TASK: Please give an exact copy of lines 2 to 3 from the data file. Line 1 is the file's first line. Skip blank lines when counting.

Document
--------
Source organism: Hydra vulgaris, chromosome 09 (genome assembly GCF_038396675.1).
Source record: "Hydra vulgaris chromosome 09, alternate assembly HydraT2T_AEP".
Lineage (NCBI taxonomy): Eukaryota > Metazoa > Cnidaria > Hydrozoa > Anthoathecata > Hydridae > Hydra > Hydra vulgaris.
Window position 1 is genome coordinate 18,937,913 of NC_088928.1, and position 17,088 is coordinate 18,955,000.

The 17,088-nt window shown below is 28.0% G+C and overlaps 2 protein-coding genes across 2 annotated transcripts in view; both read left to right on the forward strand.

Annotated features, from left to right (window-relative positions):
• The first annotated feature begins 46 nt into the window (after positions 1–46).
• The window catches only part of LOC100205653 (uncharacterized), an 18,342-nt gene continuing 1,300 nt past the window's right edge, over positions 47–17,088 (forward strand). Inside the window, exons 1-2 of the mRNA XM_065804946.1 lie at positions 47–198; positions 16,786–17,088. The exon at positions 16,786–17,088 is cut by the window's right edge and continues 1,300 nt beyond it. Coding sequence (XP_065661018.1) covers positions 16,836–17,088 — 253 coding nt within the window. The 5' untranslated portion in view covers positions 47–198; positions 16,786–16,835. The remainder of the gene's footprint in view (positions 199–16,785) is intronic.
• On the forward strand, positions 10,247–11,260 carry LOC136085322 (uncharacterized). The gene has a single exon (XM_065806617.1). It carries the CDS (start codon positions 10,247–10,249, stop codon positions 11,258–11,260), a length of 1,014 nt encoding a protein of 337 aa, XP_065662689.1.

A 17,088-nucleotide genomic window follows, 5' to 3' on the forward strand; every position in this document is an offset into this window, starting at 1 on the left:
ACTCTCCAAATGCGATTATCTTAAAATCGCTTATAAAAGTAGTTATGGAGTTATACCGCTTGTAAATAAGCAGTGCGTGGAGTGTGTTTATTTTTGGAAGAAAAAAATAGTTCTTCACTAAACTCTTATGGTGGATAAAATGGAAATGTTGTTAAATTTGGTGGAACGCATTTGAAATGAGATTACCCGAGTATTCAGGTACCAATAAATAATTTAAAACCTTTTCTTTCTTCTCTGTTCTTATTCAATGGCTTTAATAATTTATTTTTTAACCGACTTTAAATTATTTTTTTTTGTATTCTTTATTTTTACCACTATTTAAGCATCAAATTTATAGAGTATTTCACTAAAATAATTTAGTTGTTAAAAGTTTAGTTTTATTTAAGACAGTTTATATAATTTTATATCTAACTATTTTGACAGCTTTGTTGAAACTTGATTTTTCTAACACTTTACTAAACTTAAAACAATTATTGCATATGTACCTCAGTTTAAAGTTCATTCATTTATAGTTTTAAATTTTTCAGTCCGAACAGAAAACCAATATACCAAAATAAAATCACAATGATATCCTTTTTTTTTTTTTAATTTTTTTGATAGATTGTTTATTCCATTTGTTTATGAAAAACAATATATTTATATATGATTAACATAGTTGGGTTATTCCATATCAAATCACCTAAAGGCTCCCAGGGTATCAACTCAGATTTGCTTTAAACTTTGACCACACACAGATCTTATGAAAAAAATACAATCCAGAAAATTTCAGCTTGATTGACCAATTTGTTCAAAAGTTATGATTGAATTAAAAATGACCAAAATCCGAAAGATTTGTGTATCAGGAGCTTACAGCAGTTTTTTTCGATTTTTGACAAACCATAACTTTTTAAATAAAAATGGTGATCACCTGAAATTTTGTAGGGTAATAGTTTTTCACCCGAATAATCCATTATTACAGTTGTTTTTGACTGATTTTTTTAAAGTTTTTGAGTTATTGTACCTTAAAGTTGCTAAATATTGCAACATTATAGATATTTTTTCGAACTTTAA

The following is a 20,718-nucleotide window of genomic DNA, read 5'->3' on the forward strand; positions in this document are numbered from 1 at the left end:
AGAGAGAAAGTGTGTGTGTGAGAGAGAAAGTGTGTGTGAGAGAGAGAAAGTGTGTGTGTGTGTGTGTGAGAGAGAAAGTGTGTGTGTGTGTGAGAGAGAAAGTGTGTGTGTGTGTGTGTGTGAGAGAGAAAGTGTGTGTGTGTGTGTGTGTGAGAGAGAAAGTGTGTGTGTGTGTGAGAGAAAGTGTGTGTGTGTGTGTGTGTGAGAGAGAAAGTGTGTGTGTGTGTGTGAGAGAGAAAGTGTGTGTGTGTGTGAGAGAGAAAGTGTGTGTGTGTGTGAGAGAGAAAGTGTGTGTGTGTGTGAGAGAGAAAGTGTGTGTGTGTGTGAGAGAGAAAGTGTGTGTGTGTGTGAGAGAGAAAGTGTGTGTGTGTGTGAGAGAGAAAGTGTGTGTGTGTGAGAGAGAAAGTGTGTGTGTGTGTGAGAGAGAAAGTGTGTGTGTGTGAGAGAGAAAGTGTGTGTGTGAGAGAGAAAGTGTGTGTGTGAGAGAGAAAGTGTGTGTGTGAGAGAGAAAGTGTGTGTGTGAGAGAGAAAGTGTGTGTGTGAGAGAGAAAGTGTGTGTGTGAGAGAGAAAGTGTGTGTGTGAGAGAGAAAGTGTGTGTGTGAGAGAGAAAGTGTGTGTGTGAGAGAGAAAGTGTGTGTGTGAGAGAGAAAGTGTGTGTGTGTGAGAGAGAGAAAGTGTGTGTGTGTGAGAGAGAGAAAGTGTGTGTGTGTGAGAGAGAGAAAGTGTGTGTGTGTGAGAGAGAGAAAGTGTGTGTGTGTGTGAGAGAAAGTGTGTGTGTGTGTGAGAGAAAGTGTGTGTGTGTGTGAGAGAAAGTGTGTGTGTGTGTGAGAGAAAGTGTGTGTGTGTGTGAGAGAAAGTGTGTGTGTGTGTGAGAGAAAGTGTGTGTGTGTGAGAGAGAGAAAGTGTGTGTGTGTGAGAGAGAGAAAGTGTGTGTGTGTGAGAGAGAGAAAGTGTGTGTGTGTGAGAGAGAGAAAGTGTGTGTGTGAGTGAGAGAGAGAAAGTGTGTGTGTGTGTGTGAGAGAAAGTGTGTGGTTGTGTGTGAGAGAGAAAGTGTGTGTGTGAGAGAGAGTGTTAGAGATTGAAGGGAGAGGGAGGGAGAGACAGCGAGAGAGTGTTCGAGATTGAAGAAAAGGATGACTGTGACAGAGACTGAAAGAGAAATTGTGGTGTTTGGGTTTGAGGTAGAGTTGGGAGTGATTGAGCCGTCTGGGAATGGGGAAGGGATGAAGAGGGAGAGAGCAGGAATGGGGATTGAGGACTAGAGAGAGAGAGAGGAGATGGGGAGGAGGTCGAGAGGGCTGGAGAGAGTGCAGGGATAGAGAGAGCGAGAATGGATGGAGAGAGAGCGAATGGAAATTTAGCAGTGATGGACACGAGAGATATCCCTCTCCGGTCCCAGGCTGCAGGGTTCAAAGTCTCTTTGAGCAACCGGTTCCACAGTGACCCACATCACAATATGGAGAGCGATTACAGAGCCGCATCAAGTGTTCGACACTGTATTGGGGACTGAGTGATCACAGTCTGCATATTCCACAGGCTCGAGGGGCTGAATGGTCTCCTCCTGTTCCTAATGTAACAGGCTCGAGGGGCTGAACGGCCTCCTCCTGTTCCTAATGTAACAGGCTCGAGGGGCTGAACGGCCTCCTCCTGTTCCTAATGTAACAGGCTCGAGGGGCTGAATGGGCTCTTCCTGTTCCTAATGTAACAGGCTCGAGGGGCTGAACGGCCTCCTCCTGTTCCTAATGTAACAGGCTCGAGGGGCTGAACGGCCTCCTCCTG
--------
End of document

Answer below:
Source record: "Hydra vulgaris chromosome 09, alternate assembly HydraT2T_AEP".
Lineage (NCBI taxonomy): Eukaryota > Metazoa > Cnidaria > Hydrozoa > Anthoathecata > Hydridae > Hydra > Hydra vulgaris.